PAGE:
Indie Rockers Settle for a Pale Imitation
There are certain points in the trajectory of artists when mere admiration results in brazen complacency. Influences take shape not as reference points but as templates to be oversimplified and sold. Like a band wanting to be as good as The Beatles by getting mop-top haircuts or a Dali-admiring painter who shapes his moustache flamboyantly, it’s a form of dumbing down that has far too often received commendations in the local art, music and entertainment industry.
“Why can’t we just support local music without being too critical?” goes the usual rebuttal against claims of outright plagiarism and artistic guano. Because leniency is an insult that breeds substandard contentment.
The indie band Angsa dan Serigala (Geese and Wolves) from Bandung probably doesn’t know this. Or it does but has shrewdly comprehended the shoddy standards placed upon artists in this country. Either way, it is treading very close to leaning fully on other people’s sound.
To be fair, not every song on the band’s newly released self-titled album takes its aesthetic from a certain Canadian artsy rock band I won’t bother mentioning.
Although I will mention the hearts-on-fire, brass-heavy nuance on this album does rub noses with acts such as the Decemberists, Wolf Parade, and Frog Eyes, but Angsa dan Serigala is much lighter and has more conventional Indonesian pop leanings. The result sounds like a band aiming for The Divine Comedy but sounds like local superstars Nidji imitating Coldplay imitating late-period U2.
Angsa dan Serigala channels a mix of baroque pop and indie rock that was in vogue a few short years ago. The seven-member band dons its array of less-conventional “rock band” instruments including violins, cellos, glockenspiel and ukulele with a glee whose excessive use lends a charmingly haphazard quality to the whole experience.
One track, “Inspirasi” (“Inspiration”), builds itself around the heart-on-fire aesthetic immediately, easily provoking spirited clapping and eyes-closed emoting. “Dua Sisi” (“Two Sides”) relies on a similar trick, offering a feisty vocal interplay between the band’s male and female singers that lends itself well to a crescendo, which the band relies on plentifully.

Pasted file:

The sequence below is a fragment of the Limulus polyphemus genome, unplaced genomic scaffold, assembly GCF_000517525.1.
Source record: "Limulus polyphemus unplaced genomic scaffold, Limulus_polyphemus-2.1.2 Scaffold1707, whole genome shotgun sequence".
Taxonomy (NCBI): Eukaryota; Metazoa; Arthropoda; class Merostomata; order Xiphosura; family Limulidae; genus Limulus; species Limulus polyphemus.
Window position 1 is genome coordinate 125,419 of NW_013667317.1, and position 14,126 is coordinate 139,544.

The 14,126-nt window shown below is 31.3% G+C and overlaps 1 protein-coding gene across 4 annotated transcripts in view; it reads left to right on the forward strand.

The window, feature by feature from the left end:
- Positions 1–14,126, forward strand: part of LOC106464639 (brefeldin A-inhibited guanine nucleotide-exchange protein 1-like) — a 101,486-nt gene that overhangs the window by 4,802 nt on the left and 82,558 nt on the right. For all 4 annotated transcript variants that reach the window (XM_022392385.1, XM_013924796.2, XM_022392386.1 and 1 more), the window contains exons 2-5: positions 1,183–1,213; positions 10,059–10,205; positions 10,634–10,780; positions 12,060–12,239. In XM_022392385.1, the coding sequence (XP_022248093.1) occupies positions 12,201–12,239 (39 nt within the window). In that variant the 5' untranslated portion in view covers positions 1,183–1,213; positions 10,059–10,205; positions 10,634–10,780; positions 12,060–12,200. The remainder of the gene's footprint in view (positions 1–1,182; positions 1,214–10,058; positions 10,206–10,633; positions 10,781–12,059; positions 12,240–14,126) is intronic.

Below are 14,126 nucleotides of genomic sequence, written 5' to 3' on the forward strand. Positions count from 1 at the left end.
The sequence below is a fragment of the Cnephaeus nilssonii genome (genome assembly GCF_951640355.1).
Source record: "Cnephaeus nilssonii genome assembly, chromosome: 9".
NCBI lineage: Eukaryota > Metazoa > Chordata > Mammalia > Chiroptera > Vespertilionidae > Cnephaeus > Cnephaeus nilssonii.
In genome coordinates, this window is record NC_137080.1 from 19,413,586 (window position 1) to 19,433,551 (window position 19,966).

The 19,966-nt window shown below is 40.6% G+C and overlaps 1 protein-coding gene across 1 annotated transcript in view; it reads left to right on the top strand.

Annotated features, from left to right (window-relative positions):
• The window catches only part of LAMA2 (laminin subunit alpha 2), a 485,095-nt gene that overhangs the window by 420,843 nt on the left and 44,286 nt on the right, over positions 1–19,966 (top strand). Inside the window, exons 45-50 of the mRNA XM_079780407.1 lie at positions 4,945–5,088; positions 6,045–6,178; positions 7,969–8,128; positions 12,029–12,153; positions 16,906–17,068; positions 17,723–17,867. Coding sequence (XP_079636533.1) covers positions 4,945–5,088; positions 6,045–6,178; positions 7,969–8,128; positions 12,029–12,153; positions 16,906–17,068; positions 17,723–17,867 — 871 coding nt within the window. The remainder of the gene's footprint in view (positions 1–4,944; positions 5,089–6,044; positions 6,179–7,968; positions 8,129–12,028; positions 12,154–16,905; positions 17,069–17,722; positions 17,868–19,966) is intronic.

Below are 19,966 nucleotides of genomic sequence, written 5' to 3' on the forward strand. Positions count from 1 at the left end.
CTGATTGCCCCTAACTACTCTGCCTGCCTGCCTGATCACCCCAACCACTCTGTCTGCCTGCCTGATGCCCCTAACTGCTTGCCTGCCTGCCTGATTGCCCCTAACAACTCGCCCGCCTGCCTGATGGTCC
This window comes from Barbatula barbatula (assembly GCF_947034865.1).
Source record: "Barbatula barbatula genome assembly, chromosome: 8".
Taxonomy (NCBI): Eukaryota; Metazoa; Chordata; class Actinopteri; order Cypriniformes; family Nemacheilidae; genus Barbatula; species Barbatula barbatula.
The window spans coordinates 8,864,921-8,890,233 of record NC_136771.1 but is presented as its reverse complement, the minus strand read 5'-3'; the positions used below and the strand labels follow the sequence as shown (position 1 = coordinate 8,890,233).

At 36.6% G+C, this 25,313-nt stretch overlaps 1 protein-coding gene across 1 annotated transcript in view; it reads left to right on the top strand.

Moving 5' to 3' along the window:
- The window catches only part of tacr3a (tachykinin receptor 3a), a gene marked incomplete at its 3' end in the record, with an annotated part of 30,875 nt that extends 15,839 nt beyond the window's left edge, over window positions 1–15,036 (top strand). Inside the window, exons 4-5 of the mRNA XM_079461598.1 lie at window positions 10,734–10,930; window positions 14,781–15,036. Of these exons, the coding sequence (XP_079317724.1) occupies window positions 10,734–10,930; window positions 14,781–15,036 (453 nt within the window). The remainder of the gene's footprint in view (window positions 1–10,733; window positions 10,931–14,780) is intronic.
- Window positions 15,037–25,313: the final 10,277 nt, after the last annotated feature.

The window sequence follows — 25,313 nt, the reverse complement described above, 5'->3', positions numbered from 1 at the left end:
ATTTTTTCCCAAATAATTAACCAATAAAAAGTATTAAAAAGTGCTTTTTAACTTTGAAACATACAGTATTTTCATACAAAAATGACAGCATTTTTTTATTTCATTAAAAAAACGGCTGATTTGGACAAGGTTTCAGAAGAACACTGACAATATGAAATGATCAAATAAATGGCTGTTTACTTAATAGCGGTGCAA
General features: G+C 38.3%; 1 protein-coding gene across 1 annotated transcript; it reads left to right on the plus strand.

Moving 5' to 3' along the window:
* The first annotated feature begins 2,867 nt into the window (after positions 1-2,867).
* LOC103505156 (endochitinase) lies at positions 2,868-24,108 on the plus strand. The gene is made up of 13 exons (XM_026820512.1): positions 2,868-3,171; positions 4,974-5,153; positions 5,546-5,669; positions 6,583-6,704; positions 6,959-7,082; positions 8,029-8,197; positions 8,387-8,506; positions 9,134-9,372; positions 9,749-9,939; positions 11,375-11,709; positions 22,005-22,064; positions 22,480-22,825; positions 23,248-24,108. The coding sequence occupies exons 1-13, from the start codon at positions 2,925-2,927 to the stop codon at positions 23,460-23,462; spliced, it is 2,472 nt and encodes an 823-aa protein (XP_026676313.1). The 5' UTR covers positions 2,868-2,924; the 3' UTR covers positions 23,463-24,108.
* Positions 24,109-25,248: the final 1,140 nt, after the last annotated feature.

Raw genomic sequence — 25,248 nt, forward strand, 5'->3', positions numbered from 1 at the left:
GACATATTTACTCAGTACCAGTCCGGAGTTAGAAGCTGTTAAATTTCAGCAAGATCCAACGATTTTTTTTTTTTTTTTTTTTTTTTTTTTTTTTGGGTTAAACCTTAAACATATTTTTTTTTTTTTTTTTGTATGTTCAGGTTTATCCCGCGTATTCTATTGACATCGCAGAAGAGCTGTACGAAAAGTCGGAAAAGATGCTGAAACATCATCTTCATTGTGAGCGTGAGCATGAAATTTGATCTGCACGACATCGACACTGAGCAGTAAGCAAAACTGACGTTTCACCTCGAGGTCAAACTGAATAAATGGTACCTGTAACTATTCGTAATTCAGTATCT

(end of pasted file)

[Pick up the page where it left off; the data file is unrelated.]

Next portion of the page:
But these arrangements can’t downplay the vigor-less melodies, rendering the intended verve of the arrangements somehow moot.
Songs like “Langit Senja” (“Twilight Sky”) and the first single “Hitam Putih” (“Black White”) showcase this better than most. Between pounding rhythms and strings, the band can’t muster up something equally brisk in the melody department. Most songs sound like they originate from another nondescript alterna-pop act eager to look “indie” cool but eager for the commercial limelight with its quivering, sappy quality.
“Bernyanyi” (“Singing”) again aims for that celebratory tone with a pseudo-country tinge and mass sing-along, but sounds non-festively stale. The band seems to mistake sounding chipper and sprightly with being energetic, resulting in a very unspontaneous party song. The issue plagues even the best tracks, like “Bersamaku” (“With Me”), which clumsily opens with a forceless “hey,” before burying its forgivable melodies with overwrought brass and strings that sounds closer to the ersatz-Irish pop of The Corrs than it does Lee Hazelwood.
“Muda, Tangguh, dan Perkasa” (“Young, Tough, and Mighty”) highlights the clash between the band’s aim for buoyancy with their knack for melancholy Indonesian pop. While the arrangement screams for power, the vocals and lyrics serve up tooth-aching turns and new-age “be all you can be” philosophy that is both redundant and too lame to offer any form of tangible artistic energy. “Senyum” (“Smile”), for instance, goes for chestnut wisdoms such as “Smile/ Laugh/ Let the world give color.” This triteness bogs down whatever tiny momentum the arrangement attains and becomes an over-utilized mantra throughout the record.
Angsa dan Serigala has a lot of potential to be a multimillion-record selling band. They certainly encompass all the right ingredients for local success. Their aesthetic might scream “hipster indie rock,” but their credentials shout “film soundtracks and product advertisements.” It will just take time for the band to comprehend that.